Belgian Wit, five-gallon batch, all-grain. We brewed a one-gallon version back in April, and we enjoyed it a lot. This five-gallon batch, however, contained a few tweaks. The recipe comes from the Brooklyn Brew Shop book titled Beer Making Book. Deb's research provided the tweaks.
Ingredients - Five Gallon
ABV is suppose to be 8.0%. - (Tweaks emphasized.)
- 8.0 lbs Belgian Pilsner malt
- 3.0 lbs Pale Wheat malt
- 1.5 lbs Caramel 10 malt
- 1.0 lbs Munich malt
- 0.35 oz Centennial hops
- 0.50 oz Tettnanger hops
- 1.0 oz Amarillo hops divided into halves
- 2 tablespoons of coriander seeds from the Deepam India market on Central Ave.
- 1.5 lbs Demerara unrefined sugar
- 2.3 oz of orange peel (we used Valencia oranges, something like that)
- 1 tablespoon of orange marmalade
- 1/4 teaspoon of Grains of Paradise
- Belgain ale yeast, Wyeast Belgian Strong Ale, 1388
- book recommends 1 cup of honey for bottling
- we used only 3/4 cup of honey because we wound up with only around four gallons of beer.
Deb crushed the coriander seeds and Grains of Paradise seeds before adding them to the boil.
- We brewed this beer on Sat, Jul 26, 2014 as part of Jerry's group beer brewing event called July Brewly. - Photos
- Deb and I arrived at Beer-Zero at 10:45 a.m.
- At 11:04 am, I set the kettle of four gallons of water onto the burner.
- At 11:15 a.m., I smacked the Wyeast packet. I should have done this at home earlier in the day. For some reason, this yeast packet failed to swell up much. It still had at least four hours to get excited before it was dumped into the fermenter, but it didn't do much. We may add more yeast within a few days of brewing.
- At 11:24 a.m., the mash process began.
- Unfortunately, we mashed at the low end of the desired temperature range. Our mash temp hovered between 140 to 143 degrees. Too low.
- Sparge water reached 170 degrees at 12:30 p.m.
- Deb began drawing off wort from the mash tun at 12:32 p.m.
- Done sparging at 1:32 p.m.
- According to Lou's refractometer, the pre boil gravity was 13 Brix.
- Boil began at 2:03 p.m.
- 60-minute boil.
- Post boil gravity was 17.2 Brix.
- Wort chilling began at 3:26 p.m.
- At 4:25 p.m., the wort temperature reached 72 degrees, so we stopped.
- We decided to leave all adjuncts in the wort. No filtering. So I dumped the wort from the kettle straight into the fermenter bucket. That aerated the wort adequately.
- We added the yeast and agitated the wort with a spoon back and forth to distribute the yeast.
- Bucket lid and air-lock added.
- By the next morning, Sun, Jul 27, the airlock bubbled well and constantly. No need yet for a blow-off tube.
- We need to decide on two things:
- whether to add more yeast
- move to a secondary and remove the adjuncts or leave everything in and ferment for two to three weeks only in the primary.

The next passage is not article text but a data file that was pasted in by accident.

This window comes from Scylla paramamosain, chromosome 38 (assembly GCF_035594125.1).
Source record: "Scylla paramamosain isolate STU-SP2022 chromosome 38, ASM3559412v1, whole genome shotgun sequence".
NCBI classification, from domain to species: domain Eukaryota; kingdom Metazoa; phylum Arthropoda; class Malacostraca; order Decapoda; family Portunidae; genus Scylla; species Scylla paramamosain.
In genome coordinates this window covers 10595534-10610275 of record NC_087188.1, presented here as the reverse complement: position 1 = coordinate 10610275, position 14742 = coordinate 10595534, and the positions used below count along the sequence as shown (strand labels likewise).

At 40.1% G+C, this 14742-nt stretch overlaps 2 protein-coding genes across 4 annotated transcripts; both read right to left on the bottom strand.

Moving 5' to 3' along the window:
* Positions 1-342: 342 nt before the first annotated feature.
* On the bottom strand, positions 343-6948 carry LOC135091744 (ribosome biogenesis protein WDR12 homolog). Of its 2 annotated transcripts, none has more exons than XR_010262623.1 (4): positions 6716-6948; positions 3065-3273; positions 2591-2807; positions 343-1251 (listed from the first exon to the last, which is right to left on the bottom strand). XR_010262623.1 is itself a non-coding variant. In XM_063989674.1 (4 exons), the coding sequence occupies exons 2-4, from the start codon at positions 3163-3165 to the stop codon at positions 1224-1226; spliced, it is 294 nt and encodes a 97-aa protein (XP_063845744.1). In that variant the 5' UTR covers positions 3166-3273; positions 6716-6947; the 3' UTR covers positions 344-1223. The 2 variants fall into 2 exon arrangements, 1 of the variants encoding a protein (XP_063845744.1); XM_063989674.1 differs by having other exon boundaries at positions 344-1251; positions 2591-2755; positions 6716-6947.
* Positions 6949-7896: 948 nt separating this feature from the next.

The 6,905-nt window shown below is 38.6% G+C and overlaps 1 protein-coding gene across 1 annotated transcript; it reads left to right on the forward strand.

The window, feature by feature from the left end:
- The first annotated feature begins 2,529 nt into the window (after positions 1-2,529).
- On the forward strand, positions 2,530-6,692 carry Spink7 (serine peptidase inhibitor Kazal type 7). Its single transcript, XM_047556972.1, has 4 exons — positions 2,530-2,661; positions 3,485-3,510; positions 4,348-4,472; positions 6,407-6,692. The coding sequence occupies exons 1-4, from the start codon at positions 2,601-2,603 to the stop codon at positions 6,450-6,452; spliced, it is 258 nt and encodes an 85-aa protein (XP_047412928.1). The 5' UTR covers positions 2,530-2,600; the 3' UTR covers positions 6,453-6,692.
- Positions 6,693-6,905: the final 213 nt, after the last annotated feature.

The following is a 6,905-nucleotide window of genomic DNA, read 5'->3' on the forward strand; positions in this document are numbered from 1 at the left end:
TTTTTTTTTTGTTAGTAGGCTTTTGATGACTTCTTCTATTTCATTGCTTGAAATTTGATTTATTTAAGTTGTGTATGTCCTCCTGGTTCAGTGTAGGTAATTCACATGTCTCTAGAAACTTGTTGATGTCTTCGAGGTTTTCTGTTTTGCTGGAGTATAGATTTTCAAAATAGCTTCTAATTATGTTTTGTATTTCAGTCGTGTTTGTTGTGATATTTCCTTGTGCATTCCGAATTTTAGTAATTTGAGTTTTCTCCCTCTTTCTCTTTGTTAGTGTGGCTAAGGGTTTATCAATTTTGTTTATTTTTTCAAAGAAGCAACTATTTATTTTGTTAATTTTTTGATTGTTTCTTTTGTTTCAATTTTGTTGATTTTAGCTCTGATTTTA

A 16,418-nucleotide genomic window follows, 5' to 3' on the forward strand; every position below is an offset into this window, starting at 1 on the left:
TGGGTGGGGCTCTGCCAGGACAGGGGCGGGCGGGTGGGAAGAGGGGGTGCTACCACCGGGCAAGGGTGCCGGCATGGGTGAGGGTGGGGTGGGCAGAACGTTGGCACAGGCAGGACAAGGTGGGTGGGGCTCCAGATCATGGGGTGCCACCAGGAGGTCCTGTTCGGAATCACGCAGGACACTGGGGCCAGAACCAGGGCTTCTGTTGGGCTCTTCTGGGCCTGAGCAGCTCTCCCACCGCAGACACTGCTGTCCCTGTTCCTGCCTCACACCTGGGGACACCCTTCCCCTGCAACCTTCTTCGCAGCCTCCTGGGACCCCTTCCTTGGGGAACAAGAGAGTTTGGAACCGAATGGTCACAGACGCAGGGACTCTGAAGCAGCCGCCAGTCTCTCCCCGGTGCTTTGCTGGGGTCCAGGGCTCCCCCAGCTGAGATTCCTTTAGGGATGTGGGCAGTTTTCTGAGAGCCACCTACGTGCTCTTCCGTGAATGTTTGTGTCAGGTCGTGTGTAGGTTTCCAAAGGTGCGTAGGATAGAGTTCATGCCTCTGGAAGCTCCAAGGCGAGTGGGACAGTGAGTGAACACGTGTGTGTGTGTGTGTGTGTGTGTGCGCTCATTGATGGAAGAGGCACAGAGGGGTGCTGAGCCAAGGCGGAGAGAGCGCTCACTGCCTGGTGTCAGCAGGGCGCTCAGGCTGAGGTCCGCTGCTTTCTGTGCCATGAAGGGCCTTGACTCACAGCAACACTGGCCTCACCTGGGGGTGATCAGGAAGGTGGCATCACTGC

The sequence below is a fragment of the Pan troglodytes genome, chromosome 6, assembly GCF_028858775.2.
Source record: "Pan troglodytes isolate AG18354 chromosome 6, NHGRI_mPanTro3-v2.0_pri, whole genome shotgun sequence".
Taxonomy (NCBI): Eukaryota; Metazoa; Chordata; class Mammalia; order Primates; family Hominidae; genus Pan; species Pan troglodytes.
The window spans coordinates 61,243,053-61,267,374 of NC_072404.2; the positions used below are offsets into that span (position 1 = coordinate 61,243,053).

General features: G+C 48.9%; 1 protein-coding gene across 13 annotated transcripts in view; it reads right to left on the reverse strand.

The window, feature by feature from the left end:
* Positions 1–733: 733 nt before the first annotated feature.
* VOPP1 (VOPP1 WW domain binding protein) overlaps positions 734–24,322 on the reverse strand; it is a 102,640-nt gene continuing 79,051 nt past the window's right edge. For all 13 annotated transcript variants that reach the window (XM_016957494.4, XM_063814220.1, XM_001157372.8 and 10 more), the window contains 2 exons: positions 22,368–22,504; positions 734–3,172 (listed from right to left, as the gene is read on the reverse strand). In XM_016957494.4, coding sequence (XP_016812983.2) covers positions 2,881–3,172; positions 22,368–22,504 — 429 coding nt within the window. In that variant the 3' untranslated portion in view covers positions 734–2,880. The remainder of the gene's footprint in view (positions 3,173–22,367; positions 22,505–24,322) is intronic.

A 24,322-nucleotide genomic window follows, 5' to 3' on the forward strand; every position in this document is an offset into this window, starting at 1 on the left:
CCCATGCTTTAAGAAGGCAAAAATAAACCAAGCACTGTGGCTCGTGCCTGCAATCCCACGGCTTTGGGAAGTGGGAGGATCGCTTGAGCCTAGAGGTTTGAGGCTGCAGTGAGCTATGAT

- On Sun, Jul 27, a bold, pleasant citrus smell emanated from the top of the air-lock, but we wondered if it's too strong with the citrus.
- The activity was good in the airlock, so on Mon, Jul 28, I switched to a blow-off tube. We did not add more yeast.
- As of Aug 5, it's still fermenting in the primary. -We won't move to a secondary.-
On Mon, Aug 11, 2014, we moved the beer from the primary pale ale bucket into a the secondary glass carboy.
We did this to remove the adjuncts. We tasted some of the beer. It seemed a bit strong with the citrus flavor. Hopefully, it mellows in the secondary now that the adjuncts have been removed. It should mellow some once it has been bottled.
The secondary. Seems dark for a wit when it exists as a large volume.
During the transfer from primary to secondary, we tasted some of the beer. It's cloudy like a wit should be. It looks more yellow in the glass, but it still seems darker than a normal wit. Maybe the sugar or the marmalade contributed to the darker color. No big deal if it tastes great.
We bottled on Thu, Aug 21, 2014. We tasted a small amount of leftover, and it had a strong taste.
We only managed to fill 40 bottles. We're doing something wrong, amount-wise. We left at least two bottles worth of beer in the secondary because it contained too much sediment.
Because of the lower amount of beer, we used about 3/4 cup of honey for bottling, instead of one cup.
Photos from brew day
Sep 1, 2014
We tasted the first bottle on Sep 1, 2014, and it was unpleasant. I think that it's too strong, alcohol-wise in a bad way, like it's some kind of medicine.
I noticed a little citrus odor, but I did not taste any citrus nor spice flavors.
This is not even close to the one gallon batch version that we brewed in the spring, which turned out well. It's so different that I would have thought they were two different beers.
Maybe additional aging will help, but I don't see how.
The problem is that it tasted off when we moved it from the primary to the secondary, and it tasted off on bottling day, and now it tasted off just shy of two weeks in the bottle. The chances that it will improve with age seem slim.
We were very pleased with our imperial stout at all the same stages, and it has improved with age.
Even if this version of the Belgian wit improves with age, I don't think that we'll keep it around for enough years for it to improve to drinkable status.
We'll try another bottle later this week. We'll give it a few weeks, and then we may need to dump it, so that we can use the bottles.
Oct 4, 2014
It tasted better. It must be mellowing out. This could be a good drink in a couple more months.
Dec 13, 2014
We decided to dump this entire beer. It still tasted off. And it was over-carbonated. Bad experience.
On the same day, we also dumped our five-gallon batch of the Belgian trippel because it tasted terrible too.
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